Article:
The most excited person to see Martinsville Speedway this weekend might be Chris Gabehart, Denny Hamlin’s No. 11 Joe Gibbs Racing crew chief.
Hamlin goes into Sunday’s race (2 p.m. ET, NBC) fighting for his playoff life, sitting below the cutline by 17 points. It’s not a mathematical must-win situation for him, but he’s approaching it as such if he wants to race for a championship next weekend.
Having to fight from behind is not what Gabehart wanted to be doing, but the fact that it comes down to the Virginia short track is practically the best-case scenario for his team and driver.
“Fortunately for us over time, we’ve started eliminating racetracks where we don’t feel that way, but definitely, Martinsville would be very picturesque in a lot of ways,” Gabehart said. “We’ve done everything but win there together. In the last three or four races, we’ve led the most laps or scored the most points, scored the most stage points. Any stat you want to talk about, we’ve done it.
“We’ve been statistically the fastest car. That doesn’t mean anything – you’ve got to get to the checkered flag first. But man, what a great way to do it. Certainly, our team has been knocking at the door.”
Martinsville has been a great place for Hamlin over the years. Although he’s not won with Gabehart calling the shots, Hamlin does have five victories at the racetrack, and his average finish is 10.3 in 35 starts. He’s led over 2,000 laps at Martinsville, and that includes dominating the last two fall races — leading a combined 306 laps in 2021 and ’22.
Neither of those races ended as planned. Alex Bowman kept the No. 11 out of victory lane in 2021 when the Hendrick Motorsports driver spun him from the race lead in Turn 3 with eight laps to go. A year ago, Ross Chastain’s video game move — what became known as the Hail Melon — came at the expense of Hamlin, who was knocked from advancing to the championship race just yards from the finish line.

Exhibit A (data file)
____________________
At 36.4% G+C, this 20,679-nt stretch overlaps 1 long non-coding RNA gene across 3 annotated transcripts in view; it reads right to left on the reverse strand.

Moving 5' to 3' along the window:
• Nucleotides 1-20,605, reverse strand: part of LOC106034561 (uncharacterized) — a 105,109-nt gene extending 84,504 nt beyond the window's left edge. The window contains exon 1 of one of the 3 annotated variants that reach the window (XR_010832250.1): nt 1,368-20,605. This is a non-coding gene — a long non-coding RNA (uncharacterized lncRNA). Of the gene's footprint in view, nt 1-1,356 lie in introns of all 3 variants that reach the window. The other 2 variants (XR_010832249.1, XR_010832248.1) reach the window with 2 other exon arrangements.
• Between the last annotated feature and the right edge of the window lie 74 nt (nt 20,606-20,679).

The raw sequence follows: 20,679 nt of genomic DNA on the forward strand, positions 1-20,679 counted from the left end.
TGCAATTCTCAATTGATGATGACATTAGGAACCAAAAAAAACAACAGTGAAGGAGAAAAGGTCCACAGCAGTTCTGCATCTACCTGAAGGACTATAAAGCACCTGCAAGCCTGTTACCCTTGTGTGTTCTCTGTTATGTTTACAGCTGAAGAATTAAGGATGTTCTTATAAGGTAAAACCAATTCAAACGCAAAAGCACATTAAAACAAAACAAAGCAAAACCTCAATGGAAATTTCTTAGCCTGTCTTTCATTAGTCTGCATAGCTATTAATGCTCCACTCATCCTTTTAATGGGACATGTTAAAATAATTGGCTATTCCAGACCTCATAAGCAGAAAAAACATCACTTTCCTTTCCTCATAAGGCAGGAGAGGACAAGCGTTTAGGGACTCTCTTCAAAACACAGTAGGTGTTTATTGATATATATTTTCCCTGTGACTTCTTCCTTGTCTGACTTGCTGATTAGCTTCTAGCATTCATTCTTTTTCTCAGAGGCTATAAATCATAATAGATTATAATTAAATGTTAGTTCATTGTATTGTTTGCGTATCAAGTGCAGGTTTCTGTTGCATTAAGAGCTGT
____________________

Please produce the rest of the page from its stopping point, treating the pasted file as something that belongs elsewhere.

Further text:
In 2019, Gabehart was paired with Hamlin for the first time. The two have won 19 races together (out of Hamlin’s 51 total career wins).
A championship has been elusive, though. Hamlin is often described as one of the greatest drivers the sport has seen who doesn’t have a championship. It’s all that is left for the 42-year-old who has won three Daytona 500s, three Southern 500s, a Coca-Cola 600 and the Bristol night race.
He’s has made the playoffs in 17 of the 18 years he’s been a full-time driver. In the elimination era, four times Hamlin has made the Championship 4. The pursuit of a championship has become “a grind,” Hamlin admitted weeks ago, and Gabehart feels it too.
“I want it for him, and I want it for my team because we are a championship-worthy team, but I just can’t help but recognize for what it is, and it is winning one race,” Gabehart said. “The grind – I’ve felt this every year we’ve made it to the Championship 4 … I’m telling you, it’s instantaneous release. All pressure comes out of the shoulders. The whole week is a joy because you’re championship-worthy. In today’s NASCAR Cup Series format, in my view, that’s really what they crown. They crown championship-worthy by making the final four. Then it’s one race. It’s one set of circumstances.
“You can be running down Martin Truex Jr. with 25 laps to go (in 2021) in second and David Starr blows a brake rotor, and the caution comes out, and it all comes down to a pit stop, and it’s turned on its ear. Well, does that make us less championships worthy than Kyle Larson in that situation? Not at all. It’s a circumstance. It’s entertainment. It’ll always be entertaining.
“It’s fantastic; I love it. But it’s not really a body of work; it’s circumstantial. The championship is just not what it used to be and Denny knows that; he’s a pro. And that’s OK. It’s not a knock on it. I think the format is better than it used to be. But it doesn’t necessarily crown the most deserving team. Getting to the Championship 4 does. That’s a body of work that’s 35 weeks long, and I think it does a pretty good job of typically getting it right — barring random power-steering failures. So that’s really the goal every year.”
Finally winning the championship would be nice, too.
“Oh yeah,” Gabehart said. “Everybody wants to be a champion, and there’s no question my team deserves it in terms of their year-in, year-out performance, and he’s a member of my team — Denny, the driver. No question that’s what you want. Like I said a couple of months ago, it can’t be the focus. It can’t be results-driven. It can’t be the result that motivates you. It won’t be enough.
“You have to do it for the love of the game. You have to do it because you love to do it. You love the process. You love the Mondays, Tuesdays, Wednesdays, all the way through Sundays. Win or lose, you love the process or the pursuit of perfection, and you wake up every day trying to do better than the day before. If you do that, you’re worthy of a championship. Will you get it? I don’t know. Doesn’t matter. That’s not even why you’re doing it. It’s not about the results.”